Peter: The second dimension I want to share with your listeners is the idea that there is a scale of supply chain excellence. From laggers, on the left, to leaders on the right, and we know from our benchmarks over many, many years that leaders perform better to their customers and they perform better financially for their key stakeholders, including the investment community.

Peter: What we know about leaders is, in readiness for a global pandemic, is that leaders have, for the last five years, again based on other risk events in the world, they've been investing on integrating risk management into their planning processes, and that's helped them develop what we call risk mitigation playbooks. For those of you who are football fans, football, American football, if you've ever watched a quarterback go to their wrist and they flip open that little, I'll call it risk playbook, it's the same concept.

Peter: As we see different dynamics within the economic landscape or risk events surface in the world, there is a playbook that leading companies can refer to that will help them optimize their network, change flow, optimize their processes, change their processes, and things like that.

Peter: The last key point on, and how do you prepare for something like this is to really focus on building out your risk metric. Within the score model, we have a whole performance scheme of metrics, of which one of those is what we call value at risk. The definition of that, again all of us like definitions, is if you think about a risk event, it could be a pandemic, it could be a fire at a supplier. It could be a weather related thing. It could be a tariff. All of these things that we've experienced here in the last three to five years, so you think about the probability of a risk event occurrence, and then there's the monetized impact of the risk, so revenue, cost, or assets.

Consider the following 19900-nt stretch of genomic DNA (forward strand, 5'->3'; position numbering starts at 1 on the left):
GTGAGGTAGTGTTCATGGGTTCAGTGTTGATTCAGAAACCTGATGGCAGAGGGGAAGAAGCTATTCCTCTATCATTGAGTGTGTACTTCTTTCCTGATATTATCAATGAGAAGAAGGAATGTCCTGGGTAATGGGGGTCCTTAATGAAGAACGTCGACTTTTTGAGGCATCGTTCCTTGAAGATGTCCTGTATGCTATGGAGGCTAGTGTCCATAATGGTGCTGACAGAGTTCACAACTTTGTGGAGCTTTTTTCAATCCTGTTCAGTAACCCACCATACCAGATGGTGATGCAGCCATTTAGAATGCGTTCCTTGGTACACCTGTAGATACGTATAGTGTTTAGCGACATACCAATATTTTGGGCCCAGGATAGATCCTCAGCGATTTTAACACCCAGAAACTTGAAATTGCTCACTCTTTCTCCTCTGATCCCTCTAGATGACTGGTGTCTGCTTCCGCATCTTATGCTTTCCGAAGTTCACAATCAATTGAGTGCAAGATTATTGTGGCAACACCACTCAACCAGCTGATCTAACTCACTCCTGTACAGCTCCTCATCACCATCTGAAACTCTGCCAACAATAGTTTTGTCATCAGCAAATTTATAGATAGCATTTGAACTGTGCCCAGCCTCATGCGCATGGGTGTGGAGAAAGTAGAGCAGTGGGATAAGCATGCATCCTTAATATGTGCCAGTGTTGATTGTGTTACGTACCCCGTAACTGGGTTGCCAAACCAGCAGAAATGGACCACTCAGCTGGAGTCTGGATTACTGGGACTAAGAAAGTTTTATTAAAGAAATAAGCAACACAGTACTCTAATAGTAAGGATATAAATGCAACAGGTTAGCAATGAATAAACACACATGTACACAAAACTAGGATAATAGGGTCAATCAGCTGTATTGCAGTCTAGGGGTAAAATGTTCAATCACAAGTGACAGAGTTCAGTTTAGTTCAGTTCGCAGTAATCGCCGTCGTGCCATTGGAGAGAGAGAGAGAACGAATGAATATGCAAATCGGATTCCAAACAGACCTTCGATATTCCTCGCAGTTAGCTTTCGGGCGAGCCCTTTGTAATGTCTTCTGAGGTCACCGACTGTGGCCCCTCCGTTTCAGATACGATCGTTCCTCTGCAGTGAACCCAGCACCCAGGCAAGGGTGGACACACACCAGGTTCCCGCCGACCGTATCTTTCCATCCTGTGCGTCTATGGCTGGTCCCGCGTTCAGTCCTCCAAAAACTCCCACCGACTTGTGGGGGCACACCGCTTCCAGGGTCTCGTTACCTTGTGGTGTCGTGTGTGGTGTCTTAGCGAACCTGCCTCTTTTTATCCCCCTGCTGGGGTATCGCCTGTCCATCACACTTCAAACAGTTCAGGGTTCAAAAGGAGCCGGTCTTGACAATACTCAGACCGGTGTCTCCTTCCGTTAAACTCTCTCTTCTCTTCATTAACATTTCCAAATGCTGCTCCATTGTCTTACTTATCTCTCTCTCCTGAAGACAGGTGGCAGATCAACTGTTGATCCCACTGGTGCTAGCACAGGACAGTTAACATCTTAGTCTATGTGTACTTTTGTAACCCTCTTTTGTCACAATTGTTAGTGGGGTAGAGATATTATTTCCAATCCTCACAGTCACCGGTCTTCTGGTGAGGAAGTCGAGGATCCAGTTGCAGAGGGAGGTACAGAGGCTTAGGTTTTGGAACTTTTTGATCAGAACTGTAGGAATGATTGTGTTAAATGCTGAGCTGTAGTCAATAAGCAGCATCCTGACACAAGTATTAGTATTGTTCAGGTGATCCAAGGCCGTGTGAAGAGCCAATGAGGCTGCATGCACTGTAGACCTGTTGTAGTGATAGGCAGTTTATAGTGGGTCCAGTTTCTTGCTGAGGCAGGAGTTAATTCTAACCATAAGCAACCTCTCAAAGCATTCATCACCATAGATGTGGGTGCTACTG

Peter: As different leading companies have organized and categorized their risk events, they put different probabilities against those types of events. From my point of view, leaders were prepared to manage through a risk event. Now the probability of a pandemic happening right now, well again we can all guess that, so let me stop at that. That's what we know leaders are doing today.

Rafe: Now since they've never had occasion, particularly on this scale, to use these backup plans and risk event plans, or put them into action, how would you say they are working so far? What are you hearing from folks?

Peter: Boy, so as it relates just to the COVID-19, I'll call it preparedness and response, one of the things we know is at the federal, at the state level, in the public, private collaborative, they've been struggling trying to define the supply chains that people have to think about. It's not just one supply chain. Then there are various population groups that you have to think about and worry about. You've got the general population. You've got mild cases that have been diagnosed. You've got severe. You've got critical, so I think the most strategic thing that we're seeing change right now in the public, private collaborative is how do we really define the supply chains that we're talking about, so we can put some ownership and focus on those?